Welcome to our continuing series of Code Project interviews in which we talk to developers about their backgrounds, projects, interests and pet peeves. In this installment we talk to Code Project co-founder and herder of hamsters, Chris Maunder.
Chris joined The Code Project… well, at the very beginning. He dodges, he weaves, and he never gets enough sleep. He is kind to small animals. And here’s a bit more you don’t know about him already…
Who are you?
Chris Maunder, Toronto, Canada. Lead Janitor, Bug Fixer, Chief Internal Trouble Maker, Defender of the Orange, Community Punching Bag, Occasional Author, Assistant SysAdmin, Signer of Cheques, Dishwasher, and Industry Liaison. Also: Co-founder, The Code Project.
What do you do?
Over the years I’ve worked on a few interesting projects on partitioning spatial data into Digital Elevation Models along with researching and implementing rainfall, runoff and erosion models on these DEMs, MFC UI controls, certain, ahem, data processing applications for the Defence Signals Directorate in Australia, a failed CE app that would route you through any transit system in the world (failed because it turns out the idea had been done a year previously) and then a couple of web sites.
I also worked on The Ultimate Toolbox when it was a commercial product owned by Dundas Software, and a few Windows CE apps that never saw the light of day.
My latest project is CodeProject.com and this takes up my days, weeks and any time in between. It’s a 24hr job, starting and ending with email, but running the entire gamut of community interaction (AKA hanging out in the Lounge wasting time) architecting, cranking code, code reviews, deployments, sysadmin duties, servers and hardware, and DB design and administration. Some editorial, a little graphics, legal, financial, looking after staff issues, talking to clients and general monitoring of systems and the community.
My team and I are also working on Lake Quincy Media, our media company that serves CodeProject and hundreds of other sites under its umbrella.
Basically, I do everything including cleaning out the dishwasher when it’s full. It’s a fantastic job. I’d highly recommend it.
What is your development environment?
CodeProject.com was originally written using ASP and VBScript. The current .NET version was started around 2003 and so there is a ton of legacy code, most notably a solid foundation in Web Forms using the old onion architecture, instead of using SOLID principles and MVC that the cool kids use these days.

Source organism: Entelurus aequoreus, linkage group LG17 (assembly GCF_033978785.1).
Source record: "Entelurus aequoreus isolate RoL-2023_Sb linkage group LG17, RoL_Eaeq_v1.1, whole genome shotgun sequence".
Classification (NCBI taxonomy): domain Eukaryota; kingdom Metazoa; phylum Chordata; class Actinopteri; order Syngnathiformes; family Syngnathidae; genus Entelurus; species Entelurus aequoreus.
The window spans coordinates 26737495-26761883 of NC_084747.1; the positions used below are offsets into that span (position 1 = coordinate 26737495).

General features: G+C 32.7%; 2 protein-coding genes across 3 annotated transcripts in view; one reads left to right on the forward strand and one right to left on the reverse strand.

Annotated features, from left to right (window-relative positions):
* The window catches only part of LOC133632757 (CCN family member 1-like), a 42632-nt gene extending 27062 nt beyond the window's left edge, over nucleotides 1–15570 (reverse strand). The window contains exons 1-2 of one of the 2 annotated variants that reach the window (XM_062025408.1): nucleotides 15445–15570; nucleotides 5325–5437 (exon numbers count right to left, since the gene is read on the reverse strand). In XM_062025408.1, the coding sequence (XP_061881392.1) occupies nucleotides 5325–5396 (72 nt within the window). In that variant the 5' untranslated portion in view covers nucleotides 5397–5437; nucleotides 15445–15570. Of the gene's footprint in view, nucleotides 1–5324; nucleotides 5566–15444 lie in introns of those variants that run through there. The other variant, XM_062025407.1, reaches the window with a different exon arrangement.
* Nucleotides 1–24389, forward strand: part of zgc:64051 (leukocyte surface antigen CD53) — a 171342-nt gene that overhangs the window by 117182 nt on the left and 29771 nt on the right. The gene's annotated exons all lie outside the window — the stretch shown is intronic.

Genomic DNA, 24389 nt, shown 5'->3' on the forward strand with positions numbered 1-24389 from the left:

We are, however, constantly refactoring and moving to the MVP pattern and implementing IoC where it’s missing to enable us to move to MVC less painfully and improve our automated testing as well as caching.
Parallelism is something I have a long interest in from my work on CRAY computers. While this is something I get to play with on some of our standalone applications such as our mailout system, ASP.NET by its nature doesn’t provide huge opportunities for this.
The technologies that most interest me at the moment are anything that makes our back-end database system less critical. Caching, obviously, but also SQL clustering from the view of load balancing rather than failover clustering. We spent an inordinate amount of resources in developing an extremely slick system to allow standard installs of SQL Server to act as a load-balanced cluster, but in the end the cost of building and maintaining the system was more than the cost of simply buying a bigger, faster machine, and this trend continues.
We also arm-wrestled SQL Server into providing useful full-text indexes for technical content weighted by member ratings that returned excellent results for articles, but not the speed or the flexibility we needed for messages, news items, catalog items and so on. We ripped it all out and moved to Lucene and this has not only lowered our database requirements, but also provided the opportunity to shift some queries (such as related articles) from SQL Server onto Lucene. These NoSQL-style technologies are providing great benefits.
I also have a deep need to understand our network topology, which is something I swore I would never do. Up until 6 months ago we were still relying on Windows Load Balancing as our method of clustering web servers, but with the move to hardware load balancers and VLANs we’ve gained efficiencies and flexibility that’s made a noticeable difference. Window Server admin, DNS, SQL setup and admin, SQL Failover clustering, and anything to do with IIS are all things that now have a certain level of interest to me. I either know them or our monitoring guys call me at 2AM to tell me the search server is asleep.
A vested interest does wonders for your ability to master a technology.
What is your coding pet peeve?
Currently (because it changes with the seasons) using
var where an
int is more appropriate. For example…
var value = GetIntValue();
int value = GetIntValue();
It drives me insane.
My second great peeve is not providing an explanation in your code as to what you are doing. That’s right: comments. I have had many discussions on this topic with Steve Smith and while we acknowledge many of each other’s points, it usually comes down to “it depends,” to which I answer “when do you know when it depends,” and so always ask that code is commented.
Four main situations, in my book, call for comments.
You’re coding something complex, unintuitive, highly optimised, a work-around or something that the code itself cannot explain.
You are working with a team that didn’t read thesauri during recess at school.
You use parameters and return values.
You are writing code that is non-trivial over a period of time.
The first one is obvious and is just the nature of the beast. An in-code (i.e. inside a method) comment should be a warning sign that something is amiss, or that you need to be aware that something a little non-obvious is going on. Codebases can be huge, and in reviewing them it’s easy to fall into a trance as you read the code. An in-code comment should wake you up, but they should not be done for the sake of having a comment. In that I agree with Steve.